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Banking Crises Fin254f: Spring 2010 Lecture notes 2.2a Readings: Reinhart and Rogoff(10)

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Presentation on theme: "Banking Crises Fin254f: Spring 2010 Lecture notes 2.2a Readings: Reinhart and Rogoff(10)"— Presentation transcript:

1 Banking Crises Fin254f: Spring 2010 Lecture notes 2.2a Readings: Reinhart and Rogoff(10)

2 Outline Bank run theory Location and frequency of runs Crises and financial liberalization Capital flow bonanzas Comovements Equity prices Real estate Capacity Consequences

3 Types of Banking Crises Repressed financial systems Bank runs

4 Repressed Financial Systems (Emerging markets) Developing countries Government controls most banking Force consumers to save at banks Force banks to buy government debt Government defaults Wipes out depositors

5 Bank Runs (Anywhere) What is a bank? Bank Borrows short term (deposits) Lends long term (assets/loan portfolio) Investment banks, Shadow banking, hedge funds …

6 Classic Bank Run Depositors lose confidence Withdraw funds Banks forced to sell assets (loan portfolio) Fire sale/distressed/low prices Bank can run out of assets and go bankrupt

7 Two Cases Insolvent bank Bank was bankrupt anyway Liabilities>Assets Solvent bank liquidity crises Cant cover short term debt, but basically has good loans (assets) Can still be shut down Bad economic disruption Which one is difficult to tell

8 One Last Question What is a bank?

9 Policies to Stop Runs Deposit insurance Larger banks bailout smaller ones Clever temporary mergers Direct government assistance

10 Banks and Recessions Pretty strong connections Bernanke, 1930s 1/2 of all US banks fail Credit constrained models, or credit channel models of business cycles

11 Outline Bank run theory Location and frequency of runs Crises and financial liberalization Capital flow bonanzas Comovements Equity prices Real estate Capacity Consequences

12 Fraction of Time in Banking Crisis (Independence(or 1800) -> 2008) Tables 10.1 and 10.2 Developing Kenya 19.6%,Nigeria 10.2, Zambia 2.2, Argentina 8.8, Russia 1.0 Mexico 9.7, China 9.1, Japan, 8.1, Singapore, 2.3, India 8.6 Developed France 11.5, Netherlands 1.9, Germany 6.6, UK 9.2, Canada 8.5, US 13

13 Frequency of Banking Crises Developing Nigeria 1, China 10, India 6, Egypt 3, Japan 8, Singapore 1, Argentina 9, Brazil 11, Chile 7, Mexico 7 Developed Germany 8, Greece 2, UK 12, France 15, US 13, Canada 8, New Zealand 1

14 Summary Both developed and developing countries All regions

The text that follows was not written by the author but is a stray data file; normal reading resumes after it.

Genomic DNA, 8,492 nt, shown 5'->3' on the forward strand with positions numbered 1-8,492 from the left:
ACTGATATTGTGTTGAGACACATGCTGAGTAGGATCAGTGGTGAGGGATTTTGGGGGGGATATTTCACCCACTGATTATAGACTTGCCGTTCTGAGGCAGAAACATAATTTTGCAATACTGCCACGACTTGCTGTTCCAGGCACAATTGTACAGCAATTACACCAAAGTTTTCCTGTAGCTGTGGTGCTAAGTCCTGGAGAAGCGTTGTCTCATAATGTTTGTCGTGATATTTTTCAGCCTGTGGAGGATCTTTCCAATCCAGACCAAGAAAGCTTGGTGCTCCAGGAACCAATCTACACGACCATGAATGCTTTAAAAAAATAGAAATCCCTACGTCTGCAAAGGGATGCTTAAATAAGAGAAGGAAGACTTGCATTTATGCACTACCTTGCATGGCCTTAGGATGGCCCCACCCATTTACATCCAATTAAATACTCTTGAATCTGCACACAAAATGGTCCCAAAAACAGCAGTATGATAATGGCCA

15 Crises and Liberalization Figure 10.1 Obstfeld-Taylor index of capital mobility Arbitrary guess at global capital status 3 year moving average of countries with banking crises Banking crises probabilities higher after financial liberalization

16 Capital Flows and Banking Crises Sustained capital inflow Capital Bonanza Three year inflows before crisis Cutoff at 20 percentile (for each country) Over threshold then Bonanza

17 Banking Crises and Bonanzas Table 10.7 Prob(Crises) = Prob(Crises | Bonanza) = Share of countries where conditional prob is greater than unconditional = 0.609

18 Outline Bank run theory Location and frequency of runs Crises and financial liberalization Capital flow bonanzas Comovements Equity prices Real estate Capacity Consequences

19 Comovements: House Prices and Bank Crises Table 10.8 House price cycles coincide with banking crisis years Magnitudes in price declines similar between developed and developing countries

20 Comovements: Equity Prices and Bank Crises Figure 10.2 Peak in year t-1 Recovery started by t+2, nearly full recovery by t+3 Much shorter than real estate Two recent examples of no crisis stock market movements Crash of 87 IT bubble in 2001

21 Comovements: Equity Prices and Bank Crises Figure 10.3: Number of banks around great depression : US Financial/GDP = 4.9% : US Financial/GDP = 7.5%

22 Outline Bank run theory Location and frequency of runs Crises and financial liberalization Capital flow bonanzas Comovements Equity prices Real estate Capacity Consequences

23 Bailout Costs Difficult to measure See table 10.9 Argentina (High 55, Low 4 ) % of GDP Some types of bailouts payoff eventually GDP growth Figure 10.4 Central government revenue Figure 10.6, 10.8

24 Government Debt Government debt levels, fig Increase in Debt (100 = start) Average 3 year increase to Ignores state level debt

25 Summary Crisis are not limited to The past Emerging markets Pretty common Patterns similar


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